The Ethics of COVID Vaccines

The Ethics of COVID Vaccines

Over the past several months, we’ve all heard a lot about the vaccines under development for COVID-19–and we’re all aware that fetal tissue, obtained from aborted babies, is often an important component of medical research and development.
So what do you need to know about the ethics behind the three vaccines that are close to release?
Pfizer/BioNTech, Moderna/National Institutes of Health, and Astrazeneca/University of Oxford each released results from their phase 3 trials showing the vaccines to be at least 90 percent effective in preventing Covid-19.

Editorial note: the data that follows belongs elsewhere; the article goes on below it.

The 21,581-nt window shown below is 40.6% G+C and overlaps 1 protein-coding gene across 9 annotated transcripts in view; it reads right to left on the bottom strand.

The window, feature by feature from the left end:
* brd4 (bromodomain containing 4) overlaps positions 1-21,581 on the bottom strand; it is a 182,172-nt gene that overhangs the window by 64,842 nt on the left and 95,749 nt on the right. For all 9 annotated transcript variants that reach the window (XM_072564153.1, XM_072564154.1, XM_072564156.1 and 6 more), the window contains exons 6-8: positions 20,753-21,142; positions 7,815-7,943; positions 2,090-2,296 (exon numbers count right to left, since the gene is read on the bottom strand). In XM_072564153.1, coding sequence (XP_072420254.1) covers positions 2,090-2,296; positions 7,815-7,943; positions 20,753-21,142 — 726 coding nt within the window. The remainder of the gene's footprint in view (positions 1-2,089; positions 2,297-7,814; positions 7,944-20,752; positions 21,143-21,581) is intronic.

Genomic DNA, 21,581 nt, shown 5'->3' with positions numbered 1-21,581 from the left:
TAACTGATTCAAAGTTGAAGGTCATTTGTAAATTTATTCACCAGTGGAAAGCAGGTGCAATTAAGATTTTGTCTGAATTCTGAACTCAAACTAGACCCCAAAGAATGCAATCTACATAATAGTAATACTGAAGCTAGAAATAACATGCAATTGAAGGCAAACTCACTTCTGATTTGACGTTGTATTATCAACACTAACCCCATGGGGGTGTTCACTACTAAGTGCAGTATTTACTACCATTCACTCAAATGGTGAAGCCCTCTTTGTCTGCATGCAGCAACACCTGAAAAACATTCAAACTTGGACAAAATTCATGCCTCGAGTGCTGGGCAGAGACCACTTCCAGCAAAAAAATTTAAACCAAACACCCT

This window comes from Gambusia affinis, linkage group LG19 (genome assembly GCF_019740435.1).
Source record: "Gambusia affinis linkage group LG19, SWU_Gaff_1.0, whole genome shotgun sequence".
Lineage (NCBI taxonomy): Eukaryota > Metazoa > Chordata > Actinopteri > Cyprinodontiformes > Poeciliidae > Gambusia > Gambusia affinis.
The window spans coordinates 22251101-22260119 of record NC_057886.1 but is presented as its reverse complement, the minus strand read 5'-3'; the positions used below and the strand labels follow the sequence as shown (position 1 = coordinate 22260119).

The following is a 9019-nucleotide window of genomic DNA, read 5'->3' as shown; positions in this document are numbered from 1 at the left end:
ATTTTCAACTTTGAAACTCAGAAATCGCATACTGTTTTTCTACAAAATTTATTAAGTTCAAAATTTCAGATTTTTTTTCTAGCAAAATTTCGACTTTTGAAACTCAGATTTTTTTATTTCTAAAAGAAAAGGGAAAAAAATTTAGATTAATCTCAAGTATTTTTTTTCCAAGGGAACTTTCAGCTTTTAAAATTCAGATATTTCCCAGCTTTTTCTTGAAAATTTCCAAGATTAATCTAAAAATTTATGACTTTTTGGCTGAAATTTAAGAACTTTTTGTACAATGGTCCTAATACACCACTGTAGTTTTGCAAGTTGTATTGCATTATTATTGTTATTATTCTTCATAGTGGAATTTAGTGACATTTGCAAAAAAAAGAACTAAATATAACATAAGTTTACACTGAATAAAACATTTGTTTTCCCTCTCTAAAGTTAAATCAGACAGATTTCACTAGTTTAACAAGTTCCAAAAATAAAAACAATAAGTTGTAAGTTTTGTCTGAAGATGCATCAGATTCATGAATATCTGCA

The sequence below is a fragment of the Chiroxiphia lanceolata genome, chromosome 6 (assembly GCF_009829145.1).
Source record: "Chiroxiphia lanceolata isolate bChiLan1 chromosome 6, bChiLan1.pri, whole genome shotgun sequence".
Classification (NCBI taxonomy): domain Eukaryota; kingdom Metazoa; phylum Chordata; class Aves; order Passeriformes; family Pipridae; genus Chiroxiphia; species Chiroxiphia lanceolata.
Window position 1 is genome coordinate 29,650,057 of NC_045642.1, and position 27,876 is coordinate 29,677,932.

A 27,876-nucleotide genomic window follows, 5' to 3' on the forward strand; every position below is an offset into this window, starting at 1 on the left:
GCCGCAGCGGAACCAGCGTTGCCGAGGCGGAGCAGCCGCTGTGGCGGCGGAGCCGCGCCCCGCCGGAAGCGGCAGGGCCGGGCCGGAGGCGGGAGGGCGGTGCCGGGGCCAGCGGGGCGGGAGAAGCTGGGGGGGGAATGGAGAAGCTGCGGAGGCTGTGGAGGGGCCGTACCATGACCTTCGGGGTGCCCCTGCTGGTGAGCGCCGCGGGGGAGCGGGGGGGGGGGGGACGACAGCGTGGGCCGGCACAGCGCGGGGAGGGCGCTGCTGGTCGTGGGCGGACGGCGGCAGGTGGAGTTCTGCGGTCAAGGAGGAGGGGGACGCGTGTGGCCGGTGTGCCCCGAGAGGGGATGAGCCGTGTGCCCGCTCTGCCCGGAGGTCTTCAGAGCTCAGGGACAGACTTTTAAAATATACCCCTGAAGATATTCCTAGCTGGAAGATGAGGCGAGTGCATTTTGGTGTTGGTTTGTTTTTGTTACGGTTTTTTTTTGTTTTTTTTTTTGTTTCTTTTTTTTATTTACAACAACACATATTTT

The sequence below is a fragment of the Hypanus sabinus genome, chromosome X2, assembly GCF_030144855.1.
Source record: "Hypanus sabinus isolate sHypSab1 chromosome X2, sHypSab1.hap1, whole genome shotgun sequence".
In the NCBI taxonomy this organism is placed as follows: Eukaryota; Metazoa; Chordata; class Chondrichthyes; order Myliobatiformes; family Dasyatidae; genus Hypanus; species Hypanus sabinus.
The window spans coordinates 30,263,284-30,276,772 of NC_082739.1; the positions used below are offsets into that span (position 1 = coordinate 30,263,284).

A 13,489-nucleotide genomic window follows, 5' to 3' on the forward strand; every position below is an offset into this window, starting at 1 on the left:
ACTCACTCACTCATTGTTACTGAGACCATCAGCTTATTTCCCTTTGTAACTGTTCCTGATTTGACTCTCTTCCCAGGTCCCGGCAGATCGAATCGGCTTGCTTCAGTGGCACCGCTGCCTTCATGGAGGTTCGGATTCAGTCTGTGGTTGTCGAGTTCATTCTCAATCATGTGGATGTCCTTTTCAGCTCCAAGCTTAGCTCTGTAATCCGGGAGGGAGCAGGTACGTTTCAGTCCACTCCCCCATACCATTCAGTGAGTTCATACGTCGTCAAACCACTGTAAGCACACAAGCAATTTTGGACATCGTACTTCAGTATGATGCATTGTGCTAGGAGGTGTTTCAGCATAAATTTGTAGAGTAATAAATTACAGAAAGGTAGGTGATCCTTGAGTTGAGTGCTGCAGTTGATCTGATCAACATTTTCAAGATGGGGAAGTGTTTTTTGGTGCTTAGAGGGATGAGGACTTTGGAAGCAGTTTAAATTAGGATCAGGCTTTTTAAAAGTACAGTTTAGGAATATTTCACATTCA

But from a pro-life perspective, they are not created equal.
The pro-life Charlotte Lozier Institute, the National Catholic Bioethics Center, and the Catholic Health Association have all come to the conclusion that the Pfizer and Moderna vaccines are morally acceptable.
“Neither the Pfizer nor the Moderna vaccine involved the use of cell lines that originated in fetal tissue taken from the body of an aborted baby at any level of design, development, or production,” reads a memo from the US Conference of Catholic Bishops.
The Astrazeneca/Oxford vaccine is a different story, however. It uses a fetal cell line, derived from an abortion, in all four stages of development of the vaccine.
According to the Centers for Disease Control, the first supply of COVID vaccine will be available before the end of the year. Most adults should be able to be vaccinated in 2021.